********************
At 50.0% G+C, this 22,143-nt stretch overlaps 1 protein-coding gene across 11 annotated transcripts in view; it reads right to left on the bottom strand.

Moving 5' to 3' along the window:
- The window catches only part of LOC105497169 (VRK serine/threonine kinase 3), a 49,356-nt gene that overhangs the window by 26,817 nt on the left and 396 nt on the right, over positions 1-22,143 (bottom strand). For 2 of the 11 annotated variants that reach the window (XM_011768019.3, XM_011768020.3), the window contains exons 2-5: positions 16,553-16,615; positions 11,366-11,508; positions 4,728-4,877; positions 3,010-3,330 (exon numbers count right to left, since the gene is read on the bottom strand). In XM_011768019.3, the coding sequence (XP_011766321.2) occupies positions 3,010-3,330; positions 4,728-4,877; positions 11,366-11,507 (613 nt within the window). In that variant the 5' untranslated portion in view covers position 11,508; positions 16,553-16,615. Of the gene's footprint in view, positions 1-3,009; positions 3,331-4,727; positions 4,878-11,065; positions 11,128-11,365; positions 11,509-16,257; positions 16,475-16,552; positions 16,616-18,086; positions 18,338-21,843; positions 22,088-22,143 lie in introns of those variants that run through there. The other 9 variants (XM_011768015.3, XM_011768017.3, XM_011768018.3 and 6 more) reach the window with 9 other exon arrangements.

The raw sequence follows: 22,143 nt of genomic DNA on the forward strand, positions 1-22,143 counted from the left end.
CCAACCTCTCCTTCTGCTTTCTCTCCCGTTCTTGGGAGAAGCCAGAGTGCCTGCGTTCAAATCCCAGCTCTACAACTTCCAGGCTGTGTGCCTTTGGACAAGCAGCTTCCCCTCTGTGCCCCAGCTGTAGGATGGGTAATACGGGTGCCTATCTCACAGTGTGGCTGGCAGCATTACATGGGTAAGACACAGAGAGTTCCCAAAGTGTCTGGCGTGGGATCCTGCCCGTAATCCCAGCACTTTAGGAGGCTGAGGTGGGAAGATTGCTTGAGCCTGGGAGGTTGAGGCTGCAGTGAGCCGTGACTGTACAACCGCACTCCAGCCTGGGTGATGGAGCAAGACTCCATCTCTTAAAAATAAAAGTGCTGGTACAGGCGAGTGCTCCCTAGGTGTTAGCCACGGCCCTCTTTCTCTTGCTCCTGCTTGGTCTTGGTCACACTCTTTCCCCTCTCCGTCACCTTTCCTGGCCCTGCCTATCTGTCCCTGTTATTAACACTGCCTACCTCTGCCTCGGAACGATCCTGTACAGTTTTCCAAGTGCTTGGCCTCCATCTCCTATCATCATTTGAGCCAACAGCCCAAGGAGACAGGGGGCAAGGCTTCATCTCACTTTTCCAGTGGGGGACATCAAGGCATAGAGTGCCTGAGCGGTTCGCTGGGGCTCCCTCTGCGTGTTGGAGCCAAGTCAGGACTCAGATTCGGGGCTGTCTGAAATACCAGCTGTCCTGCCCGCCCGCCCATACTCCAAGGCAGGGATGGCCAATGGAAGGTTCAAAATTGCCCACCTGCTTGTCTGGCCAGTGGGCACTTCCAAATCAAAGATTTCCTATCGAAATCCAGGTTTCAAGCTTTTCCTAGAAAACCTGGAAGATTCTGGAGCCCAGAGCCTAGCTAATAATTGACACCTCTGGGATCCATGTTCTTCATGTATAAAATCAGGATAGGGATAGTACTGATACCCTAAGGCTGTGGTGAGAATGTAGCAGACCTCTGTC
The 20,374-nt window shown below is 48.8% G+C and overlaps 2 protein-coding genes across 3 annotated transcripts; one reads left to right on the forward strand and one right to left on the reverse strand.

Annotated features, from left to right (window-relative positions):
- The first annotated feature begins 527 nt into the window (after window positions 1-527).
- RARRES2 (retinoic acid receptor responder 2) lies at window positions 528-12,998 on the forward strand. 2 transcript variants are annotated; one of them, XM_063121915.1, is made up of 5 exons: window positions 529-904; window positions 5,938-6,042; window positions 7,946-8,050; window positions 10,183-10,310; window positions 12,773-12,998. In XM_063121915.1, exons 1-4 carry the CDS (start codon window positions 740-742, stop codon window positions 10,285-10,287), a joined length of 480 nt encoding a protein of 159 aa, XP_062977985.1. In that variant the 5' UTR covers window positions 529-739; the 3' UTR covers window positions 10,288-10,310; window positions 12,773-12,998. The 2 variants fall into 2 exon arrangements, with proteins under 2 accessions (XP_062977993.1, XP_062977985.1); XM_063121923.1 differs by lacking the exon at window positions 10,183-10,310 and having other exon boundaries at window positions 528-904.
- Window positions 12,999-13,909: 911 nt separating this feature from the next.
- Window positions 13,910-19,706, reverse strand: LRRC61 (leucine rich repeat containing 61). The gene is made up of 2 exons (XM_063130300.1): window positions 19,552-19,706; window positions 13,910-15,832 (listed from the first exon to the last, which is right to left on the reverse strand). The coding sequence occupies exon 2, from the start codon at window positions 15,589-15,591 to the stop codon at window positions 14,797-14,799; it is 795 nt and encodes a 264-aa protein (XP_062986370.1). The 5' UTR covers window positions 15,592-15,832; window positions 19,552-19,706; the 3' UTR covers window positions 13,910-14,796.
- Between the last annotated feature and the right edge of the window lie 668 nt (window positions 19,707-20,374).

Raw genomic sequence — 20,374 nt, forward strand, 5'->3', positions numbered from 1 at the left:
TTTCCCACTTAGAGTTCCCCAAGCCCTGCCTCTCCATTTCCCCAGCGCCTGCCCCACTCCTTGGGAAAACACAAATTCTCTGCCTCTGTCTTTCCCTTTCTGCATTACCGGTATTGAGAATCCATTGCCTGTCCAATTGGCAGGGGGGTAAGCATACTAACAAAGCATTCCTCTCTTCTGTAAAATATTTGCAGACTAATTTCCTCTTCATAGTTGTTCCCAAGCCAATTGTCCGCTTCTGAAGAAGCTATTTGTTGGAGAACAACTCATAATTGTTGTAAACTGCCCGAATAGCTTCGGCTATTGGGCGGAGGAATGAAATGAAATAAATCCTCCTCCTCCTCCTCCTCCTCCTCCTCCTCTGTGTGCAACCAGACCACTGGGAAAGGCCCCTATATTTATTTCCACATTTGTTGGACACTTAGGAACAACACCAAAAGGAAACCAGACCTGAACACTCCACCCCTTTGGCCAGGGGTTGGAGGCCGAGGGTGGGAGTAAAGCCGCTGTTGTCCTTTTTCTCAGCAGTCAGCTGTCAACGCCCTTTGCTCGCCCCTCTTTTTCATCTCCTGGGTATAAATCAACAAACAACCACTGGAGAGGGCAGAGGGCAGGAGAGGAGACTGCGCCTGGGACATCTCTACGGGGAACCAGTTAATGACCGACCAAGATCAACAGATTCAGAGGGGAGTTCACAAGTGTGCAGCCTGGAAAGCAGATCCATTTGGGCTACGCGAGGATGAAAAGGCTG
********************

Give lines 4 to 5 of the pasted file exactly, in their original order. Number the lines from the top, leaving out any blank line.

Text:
The raw sequence follows: 22,143 nt of genomic DNA on the forward strand, positions 1-22,143 counted from the left end.
CCAACCTCTCCTTCTGCTTTCTCTCCCGTTCTTGGGAGAAGCCAGAGTGCCTGCGTTCAAATCCCAGCTCTACAACTTCCAGGCTGTGTGCCTTTGGACAAGCAGCTTCCCCTCTGTGCCCCAGCTGTAGGATGGGTAATACGGGTGCCTATCTCACAGTGTGGCTGGCAGCATTACATGGGTAAGACACAGAGAGTTCCCAAAGTGTCTGGCGTGGGATCCTGCCCGTAATCCCAGCACTTTAGGAGGCTGAGGTGGGAAGATTGCTTGAGCCTGGGAGGTTGAGGCTGCAGTGAGCCGTGACTGTACAACCGCACTCCAGCCTGGGTGATGGAGCAAGACTCCATCTCTTAAAAATAAAAGTGCTGGTACAGGCGAGTGCTCCCTAGGTGTTAGCCACGGCCCTCTTTCTCTTGCTCCTGCTTGGTCTTGGTCACACTCTTTCCCCTCTCCGTCACCTTTCCTGGCCCTGCCTATCTGTCCCTGTTATTAACACTGCCTACCTCTGCCTCGGAACGATCCTGTACAGTTTTCCAAGTGCTTGGCCTCCATCTCCTATCATCATTTGAGCCAACAGCCCAAGGAGACAGGGGGCAAGGCTTCATCTCACTTTTCCAGTGGGGGACATCAAGGCATAGAGTGCCTGAGCGGTTCGCTGGGGCTCCCTCTGCGTGTTGGAGCCAAGTCAGGACTCAGATTCGGGGCTGTCTGAAATACCAGCTGTCCTGCCCGCCCGCCCATACTCCAAGGCAGGGATGGCCAATGGAAGGTTCAAAATTGCCCACCTGCTTGTCTGGCCAGTGGGCACTTCCAAATCAAAGATTTCCTATCGAAATCCAGGTTTCAAGCTTTTCCTAGAAAACCTGGAAGATTCTGGAGCCCAGAGCCTAGCTAATAATTGACACCTCTGGGATCCATGTTCTTCATGTATAAAATCAGGATAGGGATAGTACTGATACCCTAAGGCTGTGGTGAGAATGTAGCAGACCTCTGTC